A fun read that explores Japanese culture and culinary history—just don’t expect a literary tour de force.

THE DISCOVERY OF RAMEN

From the Asian Hall of Fame series

A time-traveling red panda gives two American schoolkids a tour of the history of ramen.

In this first installment in the Asian Hall of Fame series, Emma, a girl with brown hair and light brown skin, and Ethan, who appears to be Asian, are on a school field trip when they meet Dao for the first time in a ramen-ya, or ramen restaurant. The talking red panda invites them to discover the history behind this delicious noodle dish, and with a bang on Dao’s gong, all three find themselves in 19th-century Japan, where vendors are selling ramen from pushcarts. After World War II, ramen became even more accessible because an abundance of wheat drove the cost of production down. At a ramen factory, they watch how the noodles are made with salt, eggs, and kansui (alkaline water). Then they travel to the 1950s, when Momofuku Ando invented (and popularized) instant ramen, flash-fried noodles with seasonings already added. Today, 100 billion packages of instant ramen are sold annually, but fresh ramen is rising in popularity again, in the United States and all over the world. Calle’s illustrations are undeniably adorable; cute characters and dynamic scenes elevate the sometimes heavy-handed and confusing text, which too often relies on didactic dialogue to provide the fascinating facts and information.

A fun read that explores Japanese culture and culinary history—just don’t expect a literary tour de force. (glossary) (Picture book. 4-10)

Pub Date: Nov. 15, 2017

ISBN: 978-1-59702-134-0

Page Count: 40

Publisher: Immedium

Review Posted Online: Oct. 1, 2017

Kirkus Reviews Issue: Oct. 15, 2017

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A sweet, soft conversation starter and a charming gift.

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BECAUSE I HAD A TEACHER

A paean to teachers and their surrogates everywhere.

This gentle ode to a teacher’s skill at inspiring, encouraging, and being a role model is spoken, presumably, from a child’s viewpoint. However, the voice could equally be that of an adult, because who can’t look back upon teachers or other early mentors who gave of themselves and offered their pupils so much? Indeed, some of the self-aware, self-assured expressions herein seem perhaps more realistic as uttered from one who’s already grown. Alternatively, readers won’t fail to note that this small book, illustrated with gentle soy-ink drawings and featuring an adult-child bear duo engaged in various sedentary and lively pursuits, could just as easily be about human parent- (or grandparent-) child pairs: some of the softly colored illustrations depict scenarios that are more likely to occur within a home and/or other family-oriented setting. Makes sense: aren’t parents and other close family members children’s first teachers? This duality suggests that the book might be best shared one-on-one between a nostalgic adult and a child who’s developed some self-confidence, having learned a thing or two from a parent, grandparent, older relative, or classroom instructor.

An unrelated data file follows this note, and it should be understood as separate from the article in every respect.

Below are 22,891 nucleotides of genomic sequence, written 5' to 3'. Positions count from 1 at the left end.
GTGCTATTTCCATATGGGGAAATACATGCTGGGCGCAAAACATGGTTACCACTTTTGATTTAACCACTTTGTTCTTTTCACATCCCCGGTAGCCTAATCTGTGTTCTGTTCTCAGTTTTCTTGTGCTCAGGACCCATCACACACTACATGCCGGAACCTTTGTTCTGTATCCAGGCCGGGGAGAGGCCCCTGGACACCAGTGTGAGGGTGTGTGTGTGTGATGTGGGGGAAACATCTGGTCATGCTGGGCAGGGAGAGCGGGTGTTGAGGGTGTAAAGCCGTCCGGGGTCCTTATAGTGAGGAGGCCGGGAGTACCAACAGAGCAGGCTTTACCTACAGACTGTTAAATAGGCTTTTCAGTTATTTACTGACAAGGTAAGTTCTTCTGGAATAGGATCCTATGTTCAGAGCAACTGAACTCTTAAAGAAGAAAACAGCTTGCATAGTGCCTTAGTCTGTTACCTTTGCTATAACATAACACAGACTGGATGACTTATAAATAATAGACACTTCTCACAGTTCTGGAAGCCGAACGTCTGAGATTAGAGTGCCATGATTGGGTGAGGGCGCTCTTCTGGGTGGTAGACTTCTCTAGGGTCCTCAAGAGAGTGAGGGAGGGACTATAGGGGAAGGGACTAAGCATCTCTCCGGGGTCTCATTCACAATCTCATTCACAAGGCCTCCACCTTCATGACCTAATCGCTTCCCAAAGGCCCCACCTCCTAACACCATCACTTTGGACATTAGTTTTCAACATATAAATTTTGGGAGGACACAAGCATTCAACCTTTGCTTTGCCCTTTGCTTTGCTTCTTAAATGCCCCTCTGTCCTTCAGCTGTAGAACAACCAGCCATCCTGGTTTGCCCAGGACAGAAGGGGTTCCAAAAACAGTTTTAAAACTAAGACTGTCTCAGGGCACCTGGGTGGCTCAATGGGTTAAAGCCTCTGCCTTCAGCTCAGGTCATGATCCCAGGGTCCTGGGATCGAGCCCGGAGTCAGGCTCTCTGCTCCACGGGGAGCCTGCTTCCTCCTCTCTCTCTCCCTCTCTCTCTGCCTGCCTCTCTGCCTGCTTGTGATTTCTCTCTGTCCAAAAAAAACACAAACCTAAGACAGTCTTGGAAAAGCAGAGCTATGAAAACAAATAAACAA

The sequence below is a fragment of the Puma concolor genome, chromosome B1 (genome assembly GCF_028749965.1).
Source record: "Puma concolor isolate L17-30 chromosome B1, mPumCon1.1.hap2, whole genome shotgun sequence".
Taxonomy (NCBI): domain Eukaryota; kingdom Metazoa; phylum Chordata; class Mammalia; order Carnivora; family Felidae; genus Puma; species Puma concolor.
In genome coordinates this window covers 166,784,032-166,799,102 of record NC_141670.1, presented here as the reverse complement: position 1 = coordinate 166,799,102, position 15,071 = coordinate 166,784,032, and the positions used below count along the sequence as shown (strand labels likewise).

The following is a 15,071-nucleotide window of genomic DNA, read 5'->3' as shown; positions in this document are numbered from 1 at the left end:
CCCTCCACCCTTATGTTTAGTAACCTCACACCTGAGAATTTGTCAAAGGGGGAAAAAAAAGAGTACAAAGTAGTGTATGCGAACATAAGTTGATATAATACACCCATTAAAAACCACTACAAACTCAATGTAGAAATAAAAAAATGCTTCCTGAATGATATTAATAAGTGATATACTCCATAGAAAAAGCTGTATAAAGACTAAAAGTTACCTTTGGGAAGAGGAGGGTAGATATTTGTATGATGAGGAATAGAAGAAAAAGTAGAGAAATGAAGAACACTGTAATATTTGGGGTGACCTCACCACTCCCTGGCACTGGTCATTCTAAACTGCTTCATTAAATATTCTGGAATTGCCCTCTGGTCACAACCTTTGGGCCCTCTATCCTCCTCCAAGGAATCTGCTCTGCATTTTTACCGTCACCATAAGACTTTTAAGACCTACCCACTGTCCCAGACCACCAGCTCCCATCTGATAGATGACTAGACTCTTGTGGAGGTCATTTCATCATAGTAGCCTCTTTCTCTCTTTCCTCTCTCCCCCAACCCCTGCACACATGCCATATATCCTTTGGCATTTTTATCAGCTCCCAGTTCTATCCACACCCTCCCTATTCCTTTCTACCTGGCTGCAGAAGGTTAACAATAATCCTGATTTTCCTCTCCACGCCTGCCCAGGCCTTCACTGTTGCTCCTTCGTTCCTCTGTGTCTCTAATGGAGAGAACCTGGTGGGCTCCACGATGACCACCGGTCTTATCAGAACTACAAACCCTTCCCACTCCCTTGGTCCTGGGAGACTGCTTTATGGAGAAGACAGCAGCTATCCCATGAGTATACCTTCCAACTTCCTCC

A sweet, soft conversation starter and a charming gift. (Picture book. 4-7)

Pub Date: March 1, 2017

ISBN: 978-1-943200-08-5

Page Count: 32

Publisher: Compendium

Review Posted Online: Dec. 14, 2016

Kirkus Reviews Issue: Jan. 1, 2017

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Visually accomplished but marred by stereotypical cultural depictions.

HOME

Ellis, known for her illustrations for Colin Meloy’s Wildwood series, here riffs on the concept of “home.”

Shifting among homes mundane and speculative, contemporary and not, Ellis begins and ends with views of her own home and a peek into her studio. She highlights palaces and mansions, but she also takes readers to animal homes and a certain famously folkloric shoe (whose iconic Old Woman manages a passel of multiethnic kids absorbed in daring games). One spread showcases “some folks” who “live on the road”; a band unloads its tour bus in front of a theater marquee. Ellis’ compelling ink and gouache paintings, in a palette of blue-grays, sepia and brick red, depict scenes ranging from mythical, underwater Atlantis to a distant moonscape. Another spread, depicting a garden and large building under connected, transparent domes, invites readers to wonder: “Who in the world lives here? / And why?” (Earth is seen as a distant blue marble.) Some of Ellis’ chosen depictions, oddly juxtaposed and stripped of any historical or cultural context due to the stylized design and spare text, become stereotypical. “Some homes are boats. / Some homes are wigwams.” A sailing ship’s crew seems poised to land near a trio of men clad in breechcloths—otherwise unidentified and unremarked upon.

Visually accomplished but marred by stereotypical cultural depictions. (Picture book. 4-8)

Pub Date: Feb. 24, 2015

ISBN: 978-0-7636-6529-6

Page Count: 40

Publisher: Candlewick

Review Posted Online: Nov. 18, 2014

Kirkus Reviews Issue: Dec. 1, 2014

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